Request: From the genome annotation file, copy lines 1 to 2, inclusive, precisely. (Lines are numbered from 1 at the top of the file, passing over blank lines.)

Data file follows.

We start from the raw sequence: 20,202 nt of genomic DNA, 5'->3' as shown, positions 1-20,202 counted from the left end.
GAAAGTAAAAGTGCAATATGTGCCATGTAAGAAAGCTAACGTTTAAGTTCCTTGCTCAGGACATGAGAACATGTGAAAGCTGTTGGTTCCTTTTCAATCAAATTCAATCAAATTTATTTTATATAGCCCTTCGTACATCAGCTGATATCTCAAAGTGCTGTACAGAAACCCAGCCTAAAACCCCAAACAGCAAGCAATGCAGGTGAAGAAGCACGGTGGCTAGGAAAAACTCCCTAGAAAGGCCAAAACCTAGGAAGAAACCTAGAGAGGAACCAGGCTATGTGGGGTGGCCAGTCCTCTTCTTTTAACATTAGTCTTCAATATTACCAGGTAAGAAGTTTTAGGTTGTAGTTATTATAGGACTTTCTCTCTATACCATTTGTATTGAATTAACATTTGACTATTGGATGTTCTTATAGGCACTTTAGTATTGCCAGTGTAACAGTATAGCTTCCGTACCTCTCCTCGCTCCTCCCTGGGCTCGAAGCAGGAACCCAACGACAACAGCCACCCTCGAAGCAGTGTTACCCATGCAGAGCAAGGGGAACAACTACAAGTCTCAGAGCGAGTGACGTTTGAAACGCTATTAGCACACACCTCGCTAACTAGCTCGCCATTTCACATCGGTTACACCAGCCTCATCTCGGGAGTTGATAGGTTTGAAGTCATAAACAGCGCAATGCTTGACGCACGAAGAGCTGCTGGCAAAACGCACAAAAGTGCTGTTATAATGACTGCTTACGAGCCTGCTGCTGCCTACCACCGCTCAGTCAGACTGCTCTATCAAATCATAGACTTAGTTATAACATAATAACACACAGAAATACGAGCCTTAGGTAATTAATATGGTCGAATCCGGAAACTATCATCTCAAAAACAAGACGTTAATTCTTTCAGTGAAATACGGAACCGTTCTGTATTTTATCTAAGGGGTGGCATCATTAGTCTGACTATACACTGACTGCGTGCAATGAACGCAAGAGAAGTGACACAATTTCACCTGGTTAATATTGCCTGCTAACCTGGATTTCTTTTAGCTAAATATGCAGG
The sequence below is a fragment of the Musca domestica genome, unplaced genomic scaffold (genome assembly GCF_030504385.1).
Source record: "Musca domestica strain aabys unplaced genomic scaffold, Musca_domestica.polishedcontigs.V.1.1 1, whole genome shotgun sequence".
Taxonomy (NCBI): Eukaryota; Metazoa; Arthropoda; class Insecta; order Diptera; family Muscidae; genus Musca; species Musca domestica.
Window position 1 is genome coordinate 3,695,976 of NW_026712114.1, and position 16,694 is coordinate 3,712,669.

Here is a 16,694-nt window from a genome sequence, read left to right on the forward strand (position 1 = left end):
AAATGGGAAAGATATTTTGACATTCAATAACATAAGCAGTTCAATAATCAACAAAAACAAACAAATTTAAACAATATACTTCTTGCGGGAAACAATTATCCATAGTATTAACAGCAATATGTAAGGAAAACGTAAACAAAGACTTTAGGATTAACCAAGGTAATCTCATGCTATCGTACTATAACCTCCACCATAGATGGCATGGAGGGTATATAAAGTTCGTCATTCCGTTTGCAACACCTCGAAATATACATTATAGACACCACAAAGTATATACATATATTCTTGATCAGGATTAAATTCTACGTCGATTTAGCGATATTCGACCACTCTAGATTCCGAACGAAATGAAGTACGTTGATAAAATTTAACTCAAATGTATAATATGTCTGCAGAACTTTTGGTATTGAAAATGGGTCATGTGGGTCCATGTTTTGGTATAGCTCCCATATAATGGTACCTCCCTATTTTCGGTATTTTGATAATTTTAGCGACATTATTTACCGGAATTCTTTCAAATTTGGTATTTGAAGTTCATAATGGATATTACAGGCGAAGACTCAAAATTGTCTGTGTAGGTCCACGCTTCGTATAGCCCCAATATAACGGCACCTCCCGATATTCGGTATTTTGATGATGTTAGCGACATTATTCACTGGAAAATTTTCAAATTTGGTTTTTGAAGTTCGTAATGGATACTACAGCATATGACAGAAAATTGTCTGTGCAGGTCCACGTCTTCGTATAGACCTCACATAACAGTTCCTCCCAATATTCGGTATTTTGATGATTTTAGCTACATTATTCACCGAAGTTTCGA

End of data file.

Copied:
We start from the raw sequence: 20,202 nt of genomic DNA, 5'->3' as shown, positions 1-20,202 counted from the left end.
GAAAGTAAAAGTGCAATATGTGCCATGTAAGAAAGCTAACGTTTAAGTTCCTTGCTCAGGACATGAGAACATGTGAAAGCTGTTGGTTCCTTTTCAATCAAATTCAATCAAATTTATTTTATATAGCCCTTCGTACATCAGCTGATATCTCAAAGTGCTGTACAGAAACCCAGCCTAAAACCCCAAACAGCAAGCAATGCAGGTGAAGAAGCACGGTGGCTAGGAAAAACTCCCTAGAAAGGCCAAAACCTAGGAAGAAACCTAGAGAGGAACCAGGCTATGTGGGGTGGCCAGTCCTCTTCTTTTAACATTAGTCTTCAATATTACCAGGTAAGAAGTTTTAGGTTGTAGTTATTATAGGACTTTCTCTCTATACCATTTGTATTGAATTAACATTTGACTATTGGATGTTCTTATAGGCACTTTAGTATTGCCAGTGTAACAGTATAGCTTCCGTACCTCTCCTCGCTCCTCCCTGGGCTCGAAGCAGGAACCCAACGACAACAGCCACCCTCGAAGCAGTGTTACCCATGCAGAGCAAGGGGAACAACTACAAGTCTCAGAGCGAGTGACGTTTGAAACGCTATTAGCACACACCTCGCTAACTAGCTCGCCATTTCACATCGGTTACACCAGCCTCATCTCGGGAGTTGATAGGTTTGAAGTCATAAACAGCGCAATGCTTGACGCACGAAGAGCTGCTGGCAAAACGCACAAAAGTGCTGTTATAATGACTGCTTACGAGCCTGCTGCTGCCTACCACCGCTCAGTCAGACTGCTCTATCAAATCATAGACTTAGTTATAACATAATAACACACAGAAATACGAGCCTTAGGTAATTAATATGGTCGAATCCGGAAACTATCATCTCAAAAACAAGACGTTAATTCTTTCAGTGAAATACGGAACCGTTCTGTATTTTATCTAAGGGGTGGCATCATTAGTCTGACTATACACTGACTGCGTGCAATGAACGCAAGAGAAGTGACACAATTTCACCTGGTTAATATTGCCTGCTAACCTGGATTTCTTTTAGCTAAATATGCAGG